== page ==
I'm not exactly sure how to floss properly. I don't really know how to get between every single tooth in my mouth.
Kudos to you on asking about the ins and outs of flossing! Daily brushing does a lot of the work removing plaque and harmful bacteria from your teeth, but it can’t do it all. Flossing, as a part of a regular oral care routine, may help remove particles from the nooks and crannies of your pearly whites. While string floss is often the variety that is discussed when describing this hygienic activity, there are some additional options for getting to (and between) the harder-to-reach areas in your mouth.
First, a primer on flossing practice is in order. If you have any questions, your dentist or other oral health care provider may be able to provide a demonstration. Here's the basic lowdown on the method recommended by the American Dental Association:
- Cut off a piece of floss that is approximately 18 inches in length.
- Lightly wrap each side of the piece of floss several times around the middle finger of each hand.
- Carefully maneuver the floss in between the teeth with your index fingers and thumbs. Use an up and down, not side-to-side motion.
- Bring the floss up and down, making sure to go below the gum line, forming a "C" on the side of each tooth (even the back molars — they need a good flossing, too!).
- Make sure to use clean sections of the floss with each tooth.
So, now that you’ve got the practice down, you'll need the proper tools! As you stroll along the oral health aisle at your local pharmacy or market, do you “wax on” or “wax off”? Both waxed and unwaxed floss are equally effective at cleaning the gunk from between your choppers, but some folks have reported sensitivity to the waxed or coated varieties in rare cases. What about other options? Today's floss choices go beyond waxed or unwaxed; there are many options available on the market. These include flavored flosses in spearmint, cinnamon, and peppermint; anti-plaque, antibacterial, and fluoride-coated flosses; threader floss to get under braces and bridges; floss pics (wooden or plastic pics that are also called interdental cleaners); the list keeps going. Whichever variety you choose, effectiveness seems to be less dependent on the type and more on how you use it.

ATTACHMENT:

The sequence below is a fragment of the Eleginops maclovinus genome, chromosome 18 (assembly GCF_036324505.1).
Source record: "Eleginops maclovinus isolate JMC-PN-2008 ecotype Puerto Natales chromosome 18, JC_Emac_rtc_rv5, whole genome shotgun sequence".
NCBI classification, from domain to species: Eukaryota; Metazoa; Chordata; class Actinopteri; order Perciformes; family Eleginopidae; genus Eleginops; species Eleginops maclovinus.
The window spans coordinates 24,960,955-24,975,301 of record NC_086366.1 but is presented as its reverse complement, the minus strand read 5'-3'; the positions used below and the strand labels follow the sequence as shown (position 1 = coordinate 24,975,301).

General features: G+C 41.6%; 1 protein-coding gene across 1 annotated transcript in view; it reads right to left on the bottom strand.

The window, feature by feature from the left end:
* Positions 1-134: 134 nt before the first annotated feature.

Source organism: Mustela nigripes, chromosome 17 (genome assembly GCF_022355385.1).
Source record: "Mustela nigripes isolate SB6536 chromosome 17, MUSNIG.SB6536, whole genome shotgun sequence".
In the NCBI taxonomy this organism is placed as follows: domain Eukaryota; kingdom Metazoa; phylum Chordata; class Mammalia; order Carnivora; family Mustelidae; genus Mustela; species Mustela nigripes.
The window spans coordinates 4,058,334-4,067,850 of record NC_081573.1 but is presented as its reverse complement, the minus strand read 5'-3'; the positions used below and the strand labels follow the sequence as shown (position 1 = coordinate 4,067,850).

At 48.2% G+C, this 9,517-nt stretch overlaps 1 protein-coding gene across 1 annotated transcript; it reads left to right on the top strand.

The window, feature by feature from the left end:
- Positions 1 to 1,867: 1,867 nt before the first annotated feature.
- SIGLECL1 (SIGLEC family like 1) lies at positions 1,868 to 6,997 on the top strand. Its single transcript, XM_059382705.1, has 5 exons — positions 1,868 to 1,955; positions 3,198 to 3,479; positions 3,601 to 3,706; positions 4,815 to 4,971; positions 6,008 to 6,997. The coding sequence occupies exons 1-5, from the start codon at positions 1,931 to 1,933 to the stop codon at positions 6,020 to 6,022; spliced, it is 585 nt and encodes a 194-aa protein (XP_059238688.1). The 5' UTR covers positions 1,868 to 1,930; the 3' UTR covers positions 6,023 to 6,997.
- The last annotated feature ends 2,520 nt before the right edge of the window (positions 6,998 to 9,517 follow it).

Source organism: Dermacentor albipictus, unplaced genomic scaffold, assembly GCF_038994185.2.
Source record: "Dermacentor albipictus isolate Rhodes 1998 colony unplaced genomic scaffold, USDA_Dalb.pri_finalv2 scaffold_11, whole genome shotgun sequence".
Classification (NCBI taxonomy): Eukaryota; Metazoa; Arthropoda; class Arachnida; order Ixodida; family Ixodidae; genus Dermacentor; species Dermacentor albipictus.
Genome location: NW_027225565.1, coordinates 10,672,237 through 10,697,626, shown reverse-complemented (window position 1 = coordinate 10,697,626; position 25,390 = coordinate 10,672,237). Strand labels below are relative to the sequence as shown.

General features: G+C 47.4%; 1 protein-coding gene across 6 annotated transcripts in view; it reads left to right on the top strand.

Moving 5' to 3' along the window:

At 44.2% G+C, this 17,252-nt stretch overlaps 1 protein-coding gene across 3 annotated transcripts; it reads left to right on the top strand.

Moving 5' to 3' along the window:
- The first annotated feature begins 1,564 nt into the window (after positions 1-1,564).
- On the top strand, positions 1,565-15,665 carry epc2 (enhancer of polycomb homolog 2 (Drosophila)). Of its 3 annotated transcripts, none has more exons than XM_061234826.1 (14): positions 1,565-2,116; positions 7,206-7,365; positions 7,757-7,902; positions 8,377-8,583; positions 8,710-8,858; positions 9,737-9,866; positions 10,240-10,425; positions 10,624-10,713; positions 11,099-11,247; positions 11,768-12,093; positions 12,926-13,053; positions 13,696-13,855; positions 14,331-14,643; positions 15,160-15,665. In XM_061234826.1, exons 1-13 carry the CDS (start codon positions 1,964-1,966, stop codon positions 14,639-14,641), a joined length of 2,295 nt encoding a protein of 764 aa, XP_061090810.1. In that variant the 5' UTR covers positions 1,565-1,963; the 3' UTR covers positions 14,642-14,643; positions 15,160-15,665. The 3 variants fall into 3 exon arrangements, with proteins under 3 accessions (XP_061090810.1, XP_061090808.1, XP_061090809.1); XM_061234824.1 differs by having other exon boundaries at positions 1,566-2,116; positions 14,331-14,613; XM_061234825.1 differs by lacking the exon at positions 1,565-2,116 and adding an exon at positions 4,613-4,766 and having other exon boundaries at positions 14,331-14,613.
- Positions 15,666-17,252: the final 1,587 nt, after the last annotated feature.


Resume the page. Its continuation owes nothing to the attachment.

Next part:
To speak to your challenge with getting in between all of your teeth, you may be heartened to know that there are a number of products available for people with different flossing needs. Flossing tools, such as a prethreaded flosser or floss holder may be helpful for people who are just learning how to floss, individuals with limited dexterity in their arms or hands, or persons who are flossing the teeth of someone else. Water flossers, which are handheld devices that spray water to wash away bits of food from between the teeth, may be the ticket to cleaner teeth and gums for those with braces or other dental work that present challenges to flossing. With many options to try, considering what your particular needs are may help to inform which tool may work best for you.
Lastly, it's worth noting that the necessity or effectiveness of flossing has been more recently called into question. A number of systematic reviews criticized studies on flossing for their small participant sizes, lack of randomization, and the interpretation of results. However, given that displacing plaque is seen to be in support of oral health and the lack of harms associated with the practice, the general recommendation to floss at least once a day, in addition to brushing and regular check-ups, remains.
Hope you find flossing to be fantastic!Alice!